Economy, trade and Irish merchants at home and abroad, 1600–1988


Louis Cullen

Hardback €49.50
Catalogue Price: €55.00
ISBN: 978-1-84682-319-0
April 2012. 320pp.

‘In a writing career that began in the 1950s, Louis Cullen has established himself as the pre-eminent historian of the Irish economy during the past five centuries … One of the several pleasures of the collection is his appreciation and evocation of the power of place. Thus, Humphrey O’Sullivan, a shop-keeper and school-teacher in the inland market town of Callan, who wrote a diary in Irish, and the smugglers based on the coast north of Dublin at Rush, are set expertly in their localities … Both for its challenge to the reflexive mouthing of old saws about Irish under-development and for its expert recreation of detailed episodes in the economic and social histories of Ireland, the volume reminds us of the immense contribution made by Louis Cullen to understanding the complexity of the Irish past', Toby Barnard, EHR (October 2014).

‘A rich assortment of 19 hard-to-locate conference papers, scholarly articles and lectures … The large majority of papers are based on Cullen’s pioneering original research on Irish trade and shipping, Irish merchant communities and family ties, and Irish smugglers and privateers between 1600 and 1800. Of particular interest is Cullen’s rich picture of Irish merchant clans with members trading out of both French and Irish ports, a picture based in large part on exhaustive research in French provincial archives in the 1950s-60s … these articles are a scholarly tour-de-force … valuable for economic historians researching Irish merchants and trade. Recommended', J.P. McKay, Choice (January 2013).

‘Louis Cullen is surely the foremost Irish economic historian of the last few decades … the pieces in Economy, Trade and Irish Merchants at home and abroad range very widely … all of the essays in this collection are marvellously well written and accessible … the volume as a whole also demonstrates emphatically Cullen’s mastery of a vast quantity of diverse primary materials, especially archival sources in many different countries. His knowledge of French local archives is particularly impressive … a master-class in the writing of economic and social history by one of its finest exponents', Stephen Conway, International Journal of Maritime History (Summer 2013).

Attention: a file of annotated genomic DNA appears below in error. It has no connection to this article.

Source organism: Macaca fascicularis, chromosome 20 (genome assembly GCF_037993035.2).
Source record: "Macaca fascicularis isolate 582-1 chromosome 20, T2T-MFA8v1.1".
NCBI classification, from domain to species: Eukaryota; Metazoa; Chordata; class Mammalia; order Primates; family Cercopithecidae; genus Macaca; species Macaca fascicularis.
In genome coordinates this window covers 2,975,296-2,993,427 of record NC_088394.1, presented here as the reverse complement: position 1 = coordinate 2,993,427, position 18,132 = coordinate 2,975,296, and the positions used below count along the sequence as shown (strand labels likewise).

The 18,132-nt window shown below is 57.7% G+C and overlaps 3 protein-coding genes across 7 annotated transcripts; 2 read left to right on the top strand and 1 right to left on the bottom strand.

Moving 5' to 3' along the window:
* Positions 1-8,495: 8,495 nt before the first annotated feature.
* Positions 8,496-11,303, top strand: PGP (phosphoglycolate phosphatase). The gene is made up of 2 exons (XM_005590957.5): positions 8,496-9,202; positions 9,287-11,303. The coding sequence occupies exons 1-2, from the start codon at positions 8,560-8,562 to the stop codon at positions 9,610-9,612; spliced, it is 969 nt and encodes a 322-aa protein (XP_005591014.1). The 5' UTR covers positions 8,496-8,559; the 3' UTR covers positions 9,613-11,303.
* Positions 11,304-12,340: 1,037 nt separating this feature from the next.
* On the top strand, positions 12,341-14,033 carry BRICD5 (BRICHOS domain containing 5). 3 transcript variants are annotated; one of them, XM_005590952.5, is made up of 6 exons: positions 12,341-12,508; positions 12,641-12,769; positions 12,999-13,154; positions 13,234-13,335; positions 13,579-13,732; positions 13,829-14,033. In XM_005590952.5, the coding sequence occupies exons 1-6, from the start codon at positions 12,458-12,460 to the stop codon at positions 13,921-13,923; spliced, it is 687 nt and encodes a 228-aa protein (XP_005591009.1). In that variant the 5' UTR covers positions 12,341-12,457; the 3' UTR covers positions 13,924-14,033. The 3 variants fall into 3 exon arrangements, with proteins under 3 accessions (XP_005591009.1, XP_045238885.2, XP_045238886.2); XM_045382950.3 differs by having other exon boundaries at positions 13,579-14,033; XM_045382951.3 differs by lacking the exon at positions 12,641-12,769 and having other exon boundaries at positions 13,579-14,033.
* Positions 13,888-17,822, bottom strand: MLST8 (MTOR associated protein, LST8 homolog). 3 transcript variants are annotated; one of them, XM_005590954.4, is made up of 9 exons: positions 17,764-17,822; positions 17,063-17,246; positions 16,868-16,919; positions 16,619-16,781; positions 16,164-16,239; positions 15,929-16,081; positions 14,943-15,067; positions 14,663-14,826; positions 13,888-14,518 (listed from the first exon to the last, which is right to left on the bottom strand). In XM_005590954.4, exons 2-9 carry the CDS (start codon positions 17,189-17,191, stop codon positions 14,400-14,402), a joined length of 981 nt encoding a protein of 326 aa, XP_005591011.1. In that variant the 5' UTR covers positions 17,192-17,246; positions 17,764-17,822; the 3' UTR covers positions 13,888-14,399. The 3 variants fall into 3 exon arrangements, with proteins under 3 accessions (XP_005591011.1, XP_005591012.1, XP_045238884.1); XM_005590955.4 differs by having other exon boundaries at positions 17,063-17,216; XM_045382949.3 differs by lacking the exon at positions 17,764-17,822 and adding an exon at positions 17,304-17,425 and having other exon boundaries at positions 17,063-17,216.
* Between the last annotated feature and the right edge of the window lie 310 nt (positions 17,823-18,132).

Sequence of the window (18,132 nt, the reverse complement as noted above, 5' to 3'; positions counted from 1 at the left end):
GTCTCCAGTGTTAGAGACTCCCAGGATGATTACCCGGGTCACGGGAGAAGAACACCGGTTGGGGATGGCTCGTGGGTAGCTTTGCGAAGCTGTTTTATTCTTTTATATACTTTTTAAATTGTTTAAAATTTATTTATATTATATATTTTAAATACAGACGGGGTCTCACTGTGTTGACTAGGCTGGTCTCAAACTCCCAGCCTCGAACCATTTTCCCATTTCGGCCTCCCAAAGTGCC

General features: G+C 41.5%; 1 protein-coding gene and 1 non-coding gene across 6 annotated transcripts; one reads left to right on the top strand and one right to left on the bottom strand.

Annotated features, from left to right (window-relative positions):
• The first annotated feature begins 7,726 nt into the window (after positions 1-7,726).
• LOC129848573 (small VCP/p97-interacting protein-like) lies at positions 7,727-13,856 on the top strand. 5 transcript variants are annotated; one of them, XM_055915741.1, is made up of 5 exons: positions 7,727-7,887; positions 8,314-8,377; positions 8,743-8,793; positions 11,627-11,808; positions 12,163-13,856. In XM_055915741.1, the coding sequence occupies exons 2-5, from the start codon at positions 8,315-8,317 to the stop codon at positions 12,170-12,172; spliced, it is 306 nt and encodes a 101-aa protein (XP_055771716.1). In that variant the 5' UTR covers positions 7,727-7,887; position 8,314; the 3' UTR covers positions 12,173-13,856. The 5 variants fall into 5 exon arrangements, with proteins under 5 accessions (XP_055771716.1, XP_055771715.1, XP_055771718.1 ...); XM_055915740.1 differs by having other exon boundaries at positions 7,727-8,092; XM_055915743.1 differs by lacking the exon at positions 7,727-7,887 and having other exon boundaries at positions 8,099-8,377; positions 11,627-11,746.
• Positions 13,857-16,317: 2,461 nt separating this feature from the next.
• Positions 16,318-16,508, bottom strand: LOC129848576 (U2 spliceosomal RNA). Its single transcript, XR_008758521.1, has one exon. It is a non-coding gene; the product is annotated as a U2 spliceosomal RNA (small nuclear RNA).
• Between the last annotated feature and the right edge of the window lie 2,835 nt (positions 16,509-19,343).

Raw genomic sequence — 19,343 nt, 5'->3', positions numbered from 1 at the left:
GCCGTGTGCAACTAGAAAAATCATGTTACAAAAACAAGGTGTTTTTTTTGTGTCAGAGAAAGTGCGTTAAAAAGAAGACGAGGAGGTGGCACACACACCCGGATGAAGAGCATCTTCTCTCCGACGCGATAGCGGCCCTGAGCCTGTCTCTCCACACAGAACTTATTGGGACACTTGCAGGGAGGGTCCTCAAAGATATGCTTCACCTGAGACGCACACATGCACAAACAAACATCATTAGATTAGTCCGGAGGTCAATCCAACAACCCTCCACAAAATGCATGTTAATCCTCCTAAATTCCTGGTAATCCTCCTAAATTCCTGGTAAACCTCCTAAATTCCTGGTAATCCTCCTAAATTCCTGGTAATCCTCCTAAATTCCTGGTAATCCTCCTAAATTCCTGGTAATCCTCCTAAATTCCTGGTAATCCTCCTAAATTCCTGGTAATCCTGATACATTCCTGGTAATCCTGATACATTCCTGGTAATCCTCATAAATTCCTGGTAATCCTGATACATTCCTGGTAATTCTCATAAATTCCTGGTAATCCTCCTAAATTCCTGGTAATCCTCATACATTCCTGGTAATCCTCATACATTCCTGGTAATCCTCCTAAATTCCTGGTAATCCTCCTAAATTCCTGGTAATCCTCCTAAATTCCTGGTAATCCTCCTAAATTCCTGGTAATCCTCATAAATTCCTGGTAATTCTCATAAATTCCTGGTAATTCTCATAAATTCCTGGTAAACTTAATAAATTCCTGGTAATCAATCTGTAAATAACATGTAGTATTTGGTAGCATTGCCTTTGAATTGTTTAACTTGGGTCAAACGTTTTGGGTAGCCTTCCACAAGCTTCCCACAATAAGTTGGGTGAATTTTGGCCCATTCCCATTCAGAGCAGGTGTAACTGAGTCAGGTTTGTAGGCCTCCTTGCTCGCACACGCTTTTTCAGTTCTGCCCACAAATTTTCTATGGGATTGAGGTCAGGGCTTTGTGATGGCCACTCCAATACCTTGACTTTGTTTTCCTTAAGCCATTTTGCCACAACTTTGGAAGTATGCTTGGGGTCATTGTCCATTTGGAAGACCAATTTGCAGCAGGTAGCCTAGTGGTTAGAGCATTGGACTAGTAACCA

‘Louis Cullen’s new book is useful and important … this work makes some of Cullen’s contributions on economic topics accessible, while introducing his thoughts and theories on economic development to a new generation of researchers … This book is a testament to the monumental researches of a great historian of Ireland over many decades [and] will prove equally useful to the established historian and the new researcher', Brian Gurrin, Irish Economic and Social History (2013).

‘This collection provides an insightful overview into the scholarship of Louis Cullen, who in his career has displayed an impressive command of a wide variety of archival sources and expertise in economic thought. These informative essays raise thought-provoking questions for future researchers in the field of Irish economic history', Eoin McLaughlin, Journal of Scottish Historical Studies (2013).

‘Irish economic historians look up to Professor L.M. Cullen as the true founding father of their subject and its leading light for nearly half a century … one of Ireland’s most formidable and truly great scholars, [his] published output is enormous and continues to grow … No Irish economic historian can match Cullen in terms of the quantity, quality and range of publications … Economy, Trade and Irish Merchants offers a mélange of Louis Cullen’s work over four decades that focuses on just some dimensions of his brilliant research career … Some essays cover “big” issues that will be of broad interest, while others focus on very specialist topics indeed … The Ireland that emerges here is more complex, more commercialized, more sophisticated', Cormac Ó Grada, Irish Literary Supplement (Fall 2012).

‘Louis Cullen is one of Ireland’s most creative, erudite and influential living historians. This book is an engaging book that performs an invaluable service by gathering together nineteen of Cullen’s essays … [it] provides an interesting overview of one historian’s evolving thinking on Ireland’s long-term economic development … His work will have a deservedly lasting impact on teaching and research', Graham Brownlow, Irish Historical Studies (November 2012).

‘Essential reading for anybody interested in the growth of the Irish mercantile class over the past three centuries … an excellent collection of essays!’ Michael Merrigan, Ireland's Genealogical Gazette (June 2012).

‘Utilises a rich array of source material … this collection provides an insightful overview into the scholarship of Louis Cullen, who in his career has displayed an impressive command of a wide variety of archival sources and expertise in economic thought. These informative essays raise thought-provoking questions for future researchers in the field of Irish economic history', Eoin McLaughlin, Scottish Historical Studies (2013).